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What would you expect from a new ColecoVision console?


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Poll: What would you expect from a new ColecoVision console? (80 member(s) have cast votes)

What would you expect from a new ColecoVision console?

  1. I would like it to be just the same as the original ColecoVision, albeit with better A/V outputs (18 votes [22.50%])

    Percentage of vote: 22.50%

  2. I would like it to include some minor improvements over the original, closer to NES/SMS capabilities (16 votes [20.00%])

    Percentage of vote: 20.00%

  3. I would like it to be a major improvement, closer to 16-bits capabilities (17 votes [21.25%])

    Percentage of vote: 21.25%

  4. Same as the original ColecoVision but with the SGM functionality added to it (29 votes [36.25%])

    Percentage of vote: 36.25%

How much would you be willing to pay for a new ColecoVision?

  1. 100 bucks maximum (15 votes [18.75%])

    Percentage of vote: 18.75%

  2. $150 maximum (31 votes [38.75%])

    Percentage of vote: 38.75%

  3. $200 maximum (19 votes [23.75%])

    Percentage of vote: 23.75%

  4. Money isn't a problem (15 votes [18.75%])

    Percentage of vote: 18.75%

Would you be happy with a new ColecoVision board that works as a replacement board for existing CVs if that helps to reduce the final price?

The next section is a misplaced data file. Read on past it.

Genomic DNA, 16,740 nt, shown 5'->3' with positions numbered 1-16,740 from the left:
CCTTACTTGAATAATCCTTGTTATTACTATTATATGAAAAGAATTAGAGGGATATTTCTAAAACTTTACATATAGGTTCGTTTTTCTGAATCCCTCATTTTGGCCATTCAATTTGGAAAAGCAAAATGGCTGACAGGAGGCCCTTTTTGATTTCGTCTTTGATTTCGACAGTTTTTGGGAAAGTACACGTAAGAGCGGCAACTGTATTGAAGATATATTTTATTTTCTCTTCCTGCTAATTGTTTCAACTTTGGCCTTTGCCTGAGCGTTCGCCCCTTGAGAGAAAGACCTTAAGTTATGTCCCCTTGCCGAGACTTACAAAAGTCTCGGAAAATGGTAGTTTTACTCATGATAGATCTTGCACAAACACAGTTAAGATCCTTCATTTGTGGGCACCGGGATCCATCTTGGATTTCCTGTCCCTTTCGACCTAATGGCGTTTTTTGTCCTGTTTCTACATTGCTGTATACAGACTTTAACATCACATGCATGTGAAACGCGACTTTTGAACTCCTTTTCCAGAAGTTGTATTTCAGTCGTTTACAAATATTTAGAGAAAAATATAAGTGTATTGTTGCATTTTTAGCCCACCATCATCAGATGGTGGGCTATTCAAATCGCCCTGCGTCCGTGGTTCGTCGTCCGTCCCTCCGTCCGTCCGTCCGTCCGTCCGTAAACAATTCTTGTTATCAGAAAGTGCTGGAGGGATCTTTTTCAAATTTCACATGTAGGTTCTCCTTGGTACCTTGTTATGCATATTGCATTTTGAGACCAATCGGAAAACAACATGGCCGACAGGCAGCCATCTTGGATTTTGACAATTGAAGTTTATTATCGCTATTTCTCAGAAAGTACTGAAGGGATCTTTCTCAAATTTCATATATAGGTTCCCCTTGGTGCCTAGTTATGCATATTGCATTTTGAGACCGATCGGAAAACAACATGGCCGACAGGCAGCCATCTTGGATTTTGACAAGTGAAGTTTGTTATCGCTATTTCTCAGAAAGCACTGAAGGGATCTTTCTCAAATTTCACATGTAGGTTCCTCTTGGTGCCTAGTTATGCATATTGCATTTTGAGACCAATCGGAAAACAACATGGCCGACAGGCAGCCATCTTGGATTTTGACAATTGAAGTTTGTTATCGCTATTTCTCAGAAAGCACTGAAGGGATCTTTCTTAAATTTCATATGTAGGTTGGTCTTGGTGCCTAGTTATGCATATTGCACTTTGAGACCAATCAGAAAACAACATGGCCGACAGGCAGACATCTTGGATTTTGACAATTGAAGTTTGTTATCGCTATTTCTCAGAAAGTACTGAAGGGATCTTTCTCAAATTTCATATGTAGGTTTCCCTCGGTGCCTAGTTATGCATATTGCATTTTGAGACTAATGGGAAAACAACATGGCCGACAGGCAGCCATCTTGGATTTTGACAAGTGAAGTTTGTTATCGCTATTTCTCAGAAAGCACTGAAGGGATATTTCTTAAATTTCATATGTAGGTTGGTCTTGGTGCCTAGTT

1. Yes, I would be happy with that (38 votes [47.50%])

    Percentage of vote: 47.50%

  2. No, I prefer a brand new case even if that means paying a bit more (42 votes [52.50%])

    Percentage of vote: 52.50%

In case you voted for an improved CV, which features would you like to see added? (remember that each feature adds to price, so choose wisely)

  1. Improved graphics (51 votes [23.61%])

    Percentage of vote: 23.61%

  2. Improved sound (46 votes [21.30%])

    Percentage of vote: 21.30%

  3. Be capable of improving existing games, like keep high scores, tune color palette, cheats, etc (40 votes [18.52%])

    Percentage of vote: 18.52%

  4. Be able to run games from a SD card (46 votes [21.30%])

    Percentage of vote: 21.30%